I AM still waiting for that invitation from Senator Sonny Trillanes. He threatened to hold a hearing on internet trolls and fakers, and I have been accused of being one. I want to have my day in Congress so that I can tell the good senator, and Senators Pangilinan and Aquino, that the last time I checked, my taxes partly pay for their salaries, and hence I am enraged that they are becoming enemies of my freedom to speak.
So much effort has been spent in addressing trolling and fakery, as if it has become a national crisis that precious time in the Senate would need to be wasted to conduct hearings in aid of legislation to curb these.
There is no need to legislate against trolling and fakery. All you need to have are the security settings in social media in the case of trolls, and a hefty supply of common sense and intelligence to deal with fake news.
I mean, Facebook has already provided for mechanisms to screen out trolls. Even if your account is public, you can control who gets to post their comments. You can limit this only to friends. The block function is also there to serve its purpose of forever banning someone with trollish behavior from your cyberspace.
And when people post abusive comments, you can always report these to Facebook, or even to the anti-cybercrime units of government for prosecution for cyber-libel and other crimes.
As for fake news, nothing beats having a healthy sense of discernment and common sense to acquire the skill of knowing when is news fake and when it is not. Intelligence cannot be legislated, and you do not trample on a fundamental constitutional right just to protect gullible people from falling for a canard. Telling a lie is not even a mortal sin, but simply a venial one. And if you are going to penalize fake news, we should all be ready to prosecute parents who keep telling their children that there is a Santa Claus.
The final check to fake news lies in the same spaces where it thrives. The fact that social media and the internet are free access spaces may embolden some creatively mischievous people to put up sites that are believable copies of the real ones and may convince people that Leila de Lima and President Duterte had a romantic past. But it is this freedom that also allows intelligence and diligence to flow freely that would sooner or later reveal the fakery for what it is, and remind you that there is a limit to the President’s womanizing.
The bottom line here is that there are more important affairs of state that needs attention than conducting Senate hearings to protect the welfare of people who are offended by trolls and are gullible to fake news. There are more important cohorts of people whose rights are being assailed who need the protection of laws.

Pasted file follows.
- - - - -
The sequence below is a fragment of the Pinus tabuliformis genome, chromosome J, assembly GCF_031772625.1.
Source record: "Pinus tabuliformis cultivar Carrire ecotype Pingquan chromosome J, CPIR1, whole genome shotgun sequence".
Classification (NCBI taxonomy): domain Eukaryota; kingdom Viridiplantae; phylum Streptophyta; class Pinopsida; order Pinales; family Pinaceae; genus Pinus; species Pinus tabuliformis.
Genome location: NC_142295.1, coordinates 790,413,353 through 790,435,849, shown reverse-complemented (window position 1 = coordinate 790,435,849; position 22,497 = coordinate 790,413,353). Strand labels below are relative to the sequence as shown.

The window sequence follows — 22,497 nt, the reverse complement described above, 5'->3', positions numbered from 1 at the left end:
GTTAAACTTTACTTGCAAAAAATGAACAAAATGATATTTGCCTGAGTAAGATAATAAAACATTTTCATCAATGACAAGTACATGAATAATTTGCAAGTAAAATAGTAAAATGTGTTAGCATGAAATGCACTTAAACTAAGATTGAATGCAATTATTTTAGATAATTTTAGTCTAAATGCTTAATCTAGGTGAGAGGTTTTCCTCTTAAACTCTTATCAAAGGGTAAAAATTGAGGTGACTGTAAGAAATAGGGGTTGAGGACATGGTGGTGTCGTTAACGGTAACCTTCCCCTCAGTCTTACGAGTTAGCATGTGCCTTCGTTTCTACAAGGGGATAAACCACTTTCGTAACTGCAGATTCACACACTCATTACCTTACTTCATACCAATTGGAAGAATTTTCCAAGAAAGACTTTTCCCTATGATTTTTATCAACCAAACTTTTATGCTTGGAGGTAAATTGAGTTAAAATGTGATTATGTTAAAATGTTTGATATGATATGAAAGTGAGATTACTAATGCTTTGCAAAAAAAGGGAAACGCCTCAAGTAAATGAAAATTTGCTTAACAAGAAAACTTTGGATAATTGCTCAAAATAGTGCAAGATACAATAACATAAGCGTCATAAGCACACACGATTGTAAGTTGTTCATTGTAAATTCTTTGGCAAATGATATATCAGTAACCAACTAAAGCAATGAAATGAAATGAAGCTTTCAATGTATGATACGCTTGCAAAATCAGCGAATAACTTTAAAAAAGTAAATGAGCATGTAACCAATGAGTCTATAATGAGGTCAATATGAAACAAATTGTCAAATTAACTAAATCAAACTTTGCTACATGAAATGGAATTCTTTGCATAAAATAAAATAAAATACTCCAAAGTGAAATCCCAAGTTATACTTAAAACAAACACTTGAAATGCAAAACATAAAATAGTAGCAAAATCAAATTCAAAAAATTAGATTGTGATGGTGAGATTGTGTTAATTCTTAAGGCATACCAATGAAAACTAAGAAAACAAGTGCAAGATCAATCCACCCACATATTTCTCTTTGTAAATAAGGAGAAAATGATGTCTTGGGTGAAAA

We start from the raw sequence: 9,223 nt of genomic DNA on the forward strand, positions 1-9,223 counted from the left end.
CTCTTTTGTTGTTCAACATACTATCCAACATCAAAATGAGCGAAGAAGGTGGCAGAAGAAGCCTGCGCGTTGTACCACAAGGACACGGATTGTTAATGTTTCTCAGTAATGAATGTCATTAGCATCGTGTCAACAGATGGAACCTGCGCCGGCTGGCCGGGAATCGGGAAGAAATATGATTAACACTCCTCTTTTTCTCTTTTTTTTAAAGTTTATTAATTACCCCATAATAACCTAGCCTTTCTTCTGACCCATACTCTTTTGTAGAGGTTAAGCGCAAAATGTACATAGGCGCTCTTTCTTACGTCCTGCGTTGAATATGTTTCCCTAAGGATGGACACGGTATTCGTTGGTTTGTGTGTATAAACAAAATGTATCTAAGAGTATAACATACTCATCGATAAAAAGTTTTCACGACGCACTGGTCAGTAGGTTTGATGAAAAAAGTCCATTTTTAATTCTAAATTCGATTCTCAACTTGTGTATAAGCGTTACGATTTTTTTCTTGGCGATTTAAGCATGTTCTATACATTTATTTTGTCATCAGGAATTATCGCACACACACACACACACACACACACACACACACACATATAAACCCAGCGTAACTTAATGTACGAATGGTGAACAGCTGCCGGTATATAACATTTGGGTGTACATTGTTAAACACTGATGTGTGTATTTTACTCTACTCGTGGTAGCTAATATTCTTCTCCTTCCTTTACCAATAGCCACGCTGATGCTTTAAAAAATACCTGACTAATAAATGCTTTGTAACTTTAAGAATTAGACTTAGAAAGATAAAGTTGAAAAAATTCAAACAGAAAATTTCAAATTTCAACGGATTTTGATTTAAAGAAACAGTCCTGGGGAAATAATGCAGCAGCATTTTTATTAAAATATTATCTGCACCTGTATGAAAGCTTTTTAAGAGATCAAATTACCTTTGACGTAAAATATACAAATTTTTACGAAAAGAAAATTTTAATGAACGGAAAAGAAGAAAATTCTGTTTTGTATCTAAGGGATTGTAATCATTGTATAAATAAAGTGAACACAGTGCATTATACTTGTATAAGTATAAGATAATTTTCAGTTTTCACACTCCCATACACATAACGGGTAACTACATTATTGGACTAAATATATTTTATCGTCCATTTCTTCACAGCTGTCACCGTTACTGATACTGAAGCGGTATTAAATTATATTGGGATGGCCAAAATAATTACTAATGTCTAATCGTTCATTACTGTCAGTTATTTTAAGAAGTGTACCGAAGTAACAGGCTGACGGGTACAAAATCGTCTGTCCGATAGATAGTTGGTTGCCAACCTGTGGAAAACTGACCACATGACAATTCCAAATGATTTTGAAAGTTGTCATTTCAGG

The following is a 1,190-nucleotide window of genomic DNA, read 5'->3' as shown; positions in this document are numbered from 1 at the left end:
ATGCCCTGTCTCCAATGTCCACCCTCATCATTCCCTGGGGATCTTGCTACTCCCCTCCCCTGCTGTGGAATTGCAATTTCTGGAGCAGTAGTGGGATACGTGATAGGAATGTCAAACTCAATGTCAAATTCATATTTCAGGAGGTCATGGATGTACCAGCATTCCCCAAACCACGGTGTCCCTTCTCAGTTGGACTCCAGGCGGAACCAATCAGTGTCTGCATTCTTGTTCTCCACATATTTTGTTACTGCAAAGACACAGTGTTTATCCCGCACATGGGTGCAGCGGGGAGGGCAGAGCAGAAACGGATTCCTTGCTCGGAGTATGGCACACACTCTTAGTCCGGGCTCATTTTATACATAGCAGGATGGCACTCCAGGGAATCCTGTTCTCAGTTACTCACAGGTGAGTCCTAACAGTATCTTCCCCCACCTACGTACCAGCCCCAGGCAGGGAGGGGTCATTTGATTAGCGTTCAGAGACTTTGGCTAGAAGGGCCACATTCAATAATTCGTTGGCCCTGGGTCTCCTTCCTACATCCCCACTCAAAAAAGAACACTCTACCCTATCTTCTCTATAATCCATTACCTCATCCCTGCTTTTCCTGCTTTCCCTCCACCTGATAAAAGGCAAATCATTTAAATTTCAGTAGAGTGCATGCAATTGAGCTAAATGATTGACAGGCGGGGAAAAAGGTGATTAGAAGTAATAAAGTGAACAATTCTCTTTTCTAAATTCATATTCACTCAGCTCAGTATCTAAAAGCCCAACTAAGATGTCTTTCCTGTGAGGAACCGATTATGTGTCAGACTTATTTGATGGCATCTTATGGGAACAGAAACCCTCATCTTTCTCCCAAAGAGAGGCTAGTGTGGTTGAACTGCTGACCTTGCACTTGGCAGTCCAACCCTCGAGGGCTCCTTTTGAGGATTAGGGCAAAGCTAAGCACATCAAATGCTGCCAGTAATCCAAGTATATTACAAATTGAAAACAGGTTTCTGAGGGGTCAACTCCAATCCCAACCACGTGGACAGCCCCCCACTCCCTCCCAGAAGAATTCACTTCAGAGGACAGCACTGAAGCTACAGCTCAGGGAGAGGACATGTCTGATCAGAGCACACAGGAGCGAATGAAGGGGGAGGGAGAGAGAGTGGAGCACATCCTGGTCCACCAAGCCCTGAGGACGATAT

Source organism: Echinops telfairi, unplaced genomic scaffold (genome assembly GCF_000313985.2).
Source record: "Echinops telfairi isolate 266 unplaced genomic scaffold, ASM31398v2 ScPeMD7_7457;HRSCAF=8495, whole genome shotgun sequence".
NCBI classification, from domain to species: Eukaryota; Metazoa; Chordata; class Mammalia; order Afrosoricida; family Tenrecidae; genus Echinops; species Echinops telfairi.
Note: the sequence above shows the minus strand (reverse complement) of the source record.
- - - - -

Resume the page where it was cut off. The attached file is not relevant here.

However, there is one thing that needs the attention of Congress, and even of the government, for the act is patently an attack on the constitutionally guaranteed right of free speech. The act is so despicable that it even borders on becoming akin to an act of terrorism.
This is when people, who often act anonymously, deliberately game the rules of social media to silence the voices of others with whom they disagree. They make anonymous accounts not with the purpose of contributing to political discourse, but are in fact aimed at orchestrating a coordinated taking down of legitimate sites. They behave like they have become the internet Talibans, even proudly announcing their hits.
Recently, an anti-Duterte site anonymously named Resbak Operatives, claimed responsibility for the taking down of a popular satirical site named Senyora Santibañez. The site also proudly announced a list of their targets, which include prominent pro-Duterte pages.
This act was a blatant attack on the constitutional right of people to speak freely, which even includes the right to offend. Taking down a site for alleged violation of free speech without due process is in itself a violation of free speech. What aggravates the trampling of a right is when such is done with deliberate malice, as a tool to silence a political voice. Worse is when such acts are done by paid political operators at the behest of certain political interests, some of which are even using government money.
To be fair, even pro-Duterte sites also act offensively or in preemptive self-defense, by also mass-reporting anti-Duterte sites.
If there is any legal controversy that needs attention from our legislators and government regulators, and from Facebook, it will be this.
They are not the trolls. They can be blocked and sued.
They are not the fakers of news. Prudence and intelligence can expose them for what they are.
It is this kind of cyberterrorism, these cyber-Talibans, which Senator Trillanes should focus on, for they are the real threats to democracy and free speech.